Thursday, October 30, 2008

Art and the State of the Soul


"Art seems to me to be a state of soul more than anything else. " --Marc Chagal









The artist, Sharon A. Hart, in front of a Chagall painting at Miami Art Basel. "Being so close to a Chagall, seeing the tiniest of brush strokes evoked a sense of awe."



Holland Cotter, art critic for the New York Times, in an article entitled Making Secular Art Out of Religious Imagery averred,

There is little question that contemporary art is changing yet again, and in ways that have little directly to do with the current economic crisis. After several years of submersion in lightweight post-Pop painting, clever design and quip-driven soft politics, we seem to be ready for something with a little more depth, breadth and soul.

Considering the amount of kitsch that abounds in the contemporary artworld,, these may be seen as “fighting words.” However, there is truth in them. The sociological Jeremiah, Pitirim Alexandrovich Sorokin, was the son of a Russian icon-writer. He is best noted for having written several books about the excesses of modern culture. I'm confident he would feel vindicated had he lived to see this day, as the founding professor of Harvard’s department of sociology had prophesied our society’s fall into decadence and the emergence of a new ideational or idealistic era.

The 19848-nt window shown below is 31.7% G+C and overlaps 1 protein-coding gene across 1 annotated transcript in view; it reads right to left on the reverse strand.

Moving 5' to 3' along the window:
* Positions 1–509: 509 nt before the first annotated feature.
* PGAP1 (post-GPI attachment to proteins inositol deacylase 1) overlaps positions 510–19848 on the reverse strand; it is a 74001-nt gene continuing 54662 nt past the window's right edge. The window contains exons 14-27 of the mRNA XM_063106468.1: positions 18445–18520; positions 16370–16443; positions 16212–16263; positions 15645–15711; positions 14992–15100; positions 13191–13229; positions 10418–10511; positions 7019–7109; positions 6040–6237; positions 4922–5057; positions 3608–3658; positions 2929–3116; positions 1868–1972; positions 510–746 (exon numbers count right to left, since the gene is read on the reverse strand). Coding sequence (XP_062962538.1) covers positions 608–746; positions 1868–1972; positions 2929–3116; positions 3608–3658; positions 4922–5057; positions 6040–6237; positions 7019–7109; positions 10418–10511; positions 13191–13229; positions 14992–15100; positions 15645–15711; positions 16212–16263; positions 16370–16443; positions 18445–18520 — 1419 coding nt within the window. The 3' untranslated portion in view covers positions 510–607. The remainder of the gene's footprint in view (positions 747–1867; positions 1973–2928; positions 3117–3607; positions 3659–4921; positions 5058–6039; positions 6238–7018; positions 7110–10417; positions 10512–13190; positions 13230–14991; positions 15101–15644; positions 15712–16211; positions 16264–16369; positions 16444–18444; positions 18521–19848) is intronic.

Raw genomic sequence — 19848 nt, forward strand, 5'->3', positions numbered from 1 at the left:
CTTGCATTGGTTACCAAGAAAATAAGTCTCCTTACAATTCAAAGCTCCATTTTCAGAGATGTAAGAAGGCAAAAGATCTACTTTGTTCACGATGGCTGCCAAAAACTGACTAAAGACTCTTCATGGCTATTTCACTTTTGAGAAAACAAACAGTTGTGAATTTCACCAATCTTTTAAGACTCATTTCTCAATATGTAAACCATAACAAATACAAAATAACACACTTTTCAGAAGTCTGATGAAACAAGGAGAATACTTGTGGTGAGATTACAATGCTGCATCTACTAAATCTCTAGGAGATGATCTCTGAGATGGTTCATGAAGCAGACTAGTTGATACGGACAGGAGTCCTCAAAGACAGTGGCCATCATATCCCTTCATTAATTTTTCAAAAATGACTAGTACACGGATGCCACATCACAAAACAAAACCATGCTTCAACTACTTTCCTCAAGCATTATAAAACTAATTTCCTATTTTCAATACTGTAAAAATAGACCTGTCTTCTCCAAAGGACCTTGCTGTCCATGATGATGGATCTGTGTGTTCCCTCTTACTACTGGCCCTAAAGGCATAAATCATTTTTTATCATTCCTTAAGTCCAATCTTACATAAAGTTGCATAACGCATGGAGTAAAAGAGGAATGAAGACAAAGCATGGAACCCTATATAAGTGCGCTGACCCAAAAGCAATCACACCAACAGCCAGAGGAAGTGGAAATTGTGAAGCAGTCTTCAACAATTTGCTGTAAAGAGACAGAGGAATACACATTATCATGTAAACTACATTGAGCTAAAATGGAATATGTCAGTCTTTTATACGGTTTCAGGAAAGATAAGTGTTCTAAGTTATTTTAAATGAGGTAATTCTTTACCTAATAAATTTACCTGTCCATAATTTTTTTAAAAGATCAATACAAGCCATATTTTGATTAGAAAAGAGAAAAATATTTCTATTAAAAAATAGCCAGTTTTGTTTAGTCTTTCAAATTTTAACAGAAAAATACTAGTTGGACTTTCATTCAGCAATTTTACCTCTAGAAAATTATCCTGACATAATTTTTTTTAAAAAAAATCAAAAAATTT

In Sorokin's controversial 4-volume tome, Social and Cultural Dynamics (1937-1941), he classified societies according to their 'cultural mentality', which can be ideational (reality is spiritual), sensate (reality is material), or idealistic (a synthesis of the two). Within these pages he analyzed and compared the history of art, ethics, philosophy, science, religion, and psychology, to explore general principles of human history. Based on his research, Sorokin predicted that modern civilization was moving toward a bloody period of transition. That interim period would be characterized by wars, revolutions, and general conflict, technological progress. He further prophesied our society’s fall into decadence and the emergence of a new ideational (religious/intuitional) or idealistic era. Sorokin further emphatically believed that altruism was the antidote to our destruction, and that we needed to seek truth and knowledge within the spiritual realm.

Artists have long answered the call to experience and interpret spirituality. The works they produce may not always been overtly religious, but those who have been touched by what in Spanish art is called Duende, (loosely translated as having soul.) cannot help but create works that reflect their personal or our collective experience with the Divine. The art that is produced will actually touch the viewer in a direct manner.

In his brilliant lecture entitled The Theory and Function of Duende Federico García Lorca attempted to shed some light on the spiritual essence that lives in the heart of certain works of art: " This ‘mysterious force that everyone feels and no philosopher has explained’ is, in sum, the spirit of the earth, the same duende that scorched Nietzsche’s heart as he searched for its outer form on the Rialto Bridge and in Bizet’s music, without finding it---"

Earlier, Rumi addressed the same emotive expression using these words: